In 1678 Charles, taking advantage of the growing hostility to France in the nation and parliament, raised his price, and Danby by his directions demanded through Ralph Montagu (afterwards duke of Montagu) six million livres a year (30o,000) for three years.
In foreign affairs Danby showed a stronger grasp of essentials.
Though not a number of the Cabal ministry, and in spite of his own denial, Danby must, it would seem, have known of these relations after becoming lord treasurer.
Louis made peace with Holland at Nijmwegen on the 10th of August, and punished Danby by disclosing his secret negotiations, thus causing the minister's fall and impeachment.
In 1675 he moved an address to the king for the removal of Danby (see Leeds, Duke Of) from the royal councils, and for his impeachment.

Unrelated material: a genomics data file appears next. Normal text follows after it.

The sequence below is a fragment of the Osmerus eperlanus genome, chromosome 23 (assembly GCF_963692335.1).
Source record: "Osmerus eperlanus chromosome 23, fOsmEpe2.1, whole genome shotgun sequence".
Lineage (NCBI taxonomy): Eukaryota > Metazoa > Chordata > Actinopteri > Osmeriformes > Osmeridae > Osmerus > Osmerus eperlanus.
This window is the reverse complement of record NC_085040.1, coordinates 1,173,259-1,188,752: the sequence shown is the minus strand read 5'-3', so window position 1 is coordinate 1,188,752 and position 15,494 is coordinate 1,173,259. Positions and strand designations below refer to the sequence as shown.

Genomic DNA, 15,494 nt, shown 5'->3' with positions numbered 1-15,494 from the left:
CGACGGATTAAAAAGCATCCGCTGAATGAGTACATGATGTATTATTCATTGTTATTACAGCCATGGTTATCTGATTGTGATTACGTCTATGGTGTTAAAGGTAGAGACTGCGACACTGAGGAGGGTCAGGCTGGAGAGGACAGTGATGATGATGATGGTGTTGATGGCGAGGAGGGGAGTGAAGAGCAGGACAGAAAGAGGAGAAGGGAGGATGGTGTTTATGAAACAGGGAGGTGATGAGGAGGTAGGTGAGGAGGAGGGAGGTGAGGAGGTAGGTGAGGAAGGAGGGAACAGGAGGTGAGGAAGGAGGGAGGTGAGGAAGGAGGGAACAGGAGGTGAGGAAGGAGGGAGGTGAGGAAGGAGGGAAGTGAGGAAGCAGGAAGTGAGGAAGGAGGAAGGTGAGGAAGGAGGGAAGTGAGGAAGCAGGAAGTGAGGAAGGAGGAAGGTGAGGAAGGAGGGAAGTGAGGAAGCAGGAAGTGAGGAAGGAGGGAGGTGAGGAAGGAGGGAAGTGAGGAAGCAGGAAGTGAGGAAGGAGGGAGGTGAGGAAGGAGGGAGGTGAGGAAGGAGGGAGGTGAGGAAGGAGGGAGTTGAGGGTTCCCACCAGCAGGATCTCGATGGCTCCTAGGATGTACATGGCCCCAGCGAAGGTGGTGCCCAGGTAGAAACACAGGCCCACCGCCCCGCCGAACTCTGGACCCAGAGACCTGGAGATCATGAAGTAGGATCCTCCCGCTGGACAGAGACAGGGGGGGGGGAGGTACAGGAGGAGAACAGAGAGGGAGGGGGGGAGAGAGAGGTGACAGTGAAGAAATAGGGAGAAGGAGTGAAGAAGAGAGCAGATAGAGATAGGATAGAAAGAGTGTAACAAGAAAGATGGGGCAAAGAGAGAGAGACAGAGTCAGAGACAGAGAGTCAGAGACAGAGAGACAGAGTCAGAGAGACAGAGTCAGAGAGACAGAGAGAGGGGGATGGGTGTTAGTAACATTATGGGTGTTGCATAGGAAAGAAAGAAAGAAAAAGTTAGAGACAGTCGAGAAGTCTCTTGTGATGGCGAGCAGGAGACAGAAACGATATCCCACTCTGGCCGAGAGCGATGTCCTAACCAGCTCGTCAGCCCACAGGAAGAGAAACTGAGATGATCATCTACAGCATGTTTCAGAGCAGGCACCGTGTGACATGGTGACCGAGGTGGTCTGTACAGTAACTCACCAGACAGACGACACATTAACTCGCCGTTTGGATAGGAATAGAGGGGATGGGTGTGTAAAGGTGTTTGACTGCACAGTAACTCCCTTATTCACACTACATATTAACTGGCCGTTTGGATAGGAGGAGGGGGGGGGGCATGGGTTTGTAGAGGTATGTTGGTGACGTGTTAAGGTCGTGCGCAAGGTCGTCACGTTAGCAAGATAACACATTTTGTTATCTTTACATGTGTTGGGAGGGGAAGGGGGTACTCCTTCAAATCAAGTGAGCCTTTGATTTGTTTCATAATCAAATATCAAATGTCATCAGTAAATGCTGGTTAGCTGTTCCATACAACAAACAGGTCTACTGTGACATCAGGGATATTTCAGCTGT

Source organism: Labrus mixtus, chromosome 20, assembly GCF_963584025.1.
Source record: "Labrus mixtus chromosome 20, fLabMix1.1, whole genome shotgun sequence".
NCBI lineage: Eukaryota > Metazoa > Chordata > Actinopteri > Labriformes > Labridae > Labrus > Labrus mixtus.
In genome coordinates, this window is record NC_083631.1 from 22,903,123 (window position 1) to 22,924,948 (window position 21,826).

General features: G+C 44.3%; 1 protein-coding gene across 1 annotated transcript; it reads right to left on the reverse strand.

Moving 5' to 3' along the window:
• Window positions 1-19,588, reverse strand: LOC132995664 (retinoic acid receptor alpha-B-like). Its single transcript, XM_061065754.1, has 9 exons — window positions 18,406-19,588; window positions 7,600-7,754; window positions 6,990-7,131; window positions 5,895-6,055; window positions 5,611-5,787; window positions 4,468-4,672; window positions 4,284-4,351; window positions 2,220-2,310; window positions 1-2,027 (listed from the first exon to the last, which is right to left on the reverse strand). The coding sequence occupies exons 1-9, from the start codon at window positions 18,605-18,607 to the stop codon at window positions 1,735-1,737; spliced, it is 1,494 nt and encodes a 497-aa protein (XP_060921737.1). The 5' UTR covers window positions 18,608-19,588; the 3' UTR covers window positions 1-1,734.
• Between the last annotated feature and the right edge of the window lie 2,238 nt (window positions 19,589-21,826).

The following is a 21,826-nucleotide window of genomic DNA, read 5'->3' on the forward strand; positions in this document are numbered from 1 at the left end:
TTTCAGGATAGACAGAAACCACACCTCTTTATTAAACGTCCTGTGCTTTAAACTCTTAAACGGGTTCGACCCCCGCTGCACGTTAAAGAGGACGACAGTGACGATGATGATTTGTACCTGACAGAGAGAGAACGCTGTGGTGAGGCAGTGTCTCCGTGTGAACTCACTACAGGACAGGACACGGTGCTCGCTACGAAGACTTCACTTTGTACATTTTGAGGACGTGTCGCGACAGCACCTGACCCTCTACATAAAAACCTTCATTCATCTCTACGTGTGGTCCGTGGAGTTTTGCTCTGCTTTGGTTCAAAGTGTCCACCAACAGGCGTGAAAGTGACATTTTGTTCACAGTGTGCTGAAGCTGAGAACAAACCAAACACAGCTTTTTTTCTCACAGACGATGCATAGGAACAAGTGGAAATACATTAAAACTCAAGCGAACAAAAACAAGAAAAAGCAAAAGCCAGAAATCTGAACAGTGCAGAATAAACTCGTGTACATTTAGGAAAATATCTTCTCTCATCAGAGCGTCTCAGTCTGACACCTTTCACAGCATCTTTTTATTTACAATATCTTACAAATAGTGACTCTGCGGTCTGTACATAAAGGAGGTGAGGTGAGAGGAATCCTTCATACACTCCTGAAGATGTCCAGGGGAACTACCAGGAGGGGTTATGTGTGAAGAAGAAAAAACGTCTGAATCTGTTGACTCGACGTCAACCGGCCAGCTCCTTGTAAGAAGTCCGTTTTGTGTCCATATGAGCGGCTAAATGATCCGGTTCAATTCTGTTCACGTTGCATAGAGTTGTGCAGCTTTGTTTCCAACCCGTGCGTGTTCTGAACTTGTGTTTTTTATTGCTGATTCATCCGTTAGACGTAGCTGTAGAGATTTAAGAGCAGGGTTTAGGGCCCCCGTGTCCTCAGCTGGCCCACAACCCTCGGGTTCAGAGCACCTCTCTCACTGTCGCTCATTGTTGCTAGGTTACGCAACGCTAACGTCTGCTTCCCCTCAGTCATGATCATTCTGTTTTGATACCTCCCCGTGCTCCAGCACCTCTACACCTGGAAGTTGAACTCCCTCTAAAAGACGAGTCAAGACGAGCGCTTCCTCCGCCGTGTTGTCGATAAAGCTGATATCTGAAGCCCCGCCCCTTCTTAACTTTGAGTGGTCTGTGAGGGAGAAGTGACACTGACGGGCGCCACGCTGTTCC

The original letters, however, of Danby to Montagu have now been published (by the Historical MSS.
He obtained a seat in parliament; and in spite of Danby's endeavour to seize his papers by an order in council, on the 10th of December 1678 caused two of the incriminating letters written by Danby to him to be read aloud to the House of Commons by the Speaker.
A number of pamphlets asserting the complicity of the fallen minister in the Popish Plot, and even accusing him of the murder of, Sir Edmund Berry Godfrey, were published in 1679 and 1680; they were answered by Danby's secretary, Edward Christian, in Reflections; and in May 1681 Danby was actually indicted by the Grand Jury of Middlesex for Godfrey's murder on the accusation of Edward FitzHarris.
Simultaneously Danby guided through parliament a bill for raising money for a war against France; a league was concluded with Holland, and troops were actually sent there.
Eliot Hodgkin), and are seen to have been considerably garbled by Danby for the purposes of publication, several passages being obliterated and others altered by his own hand.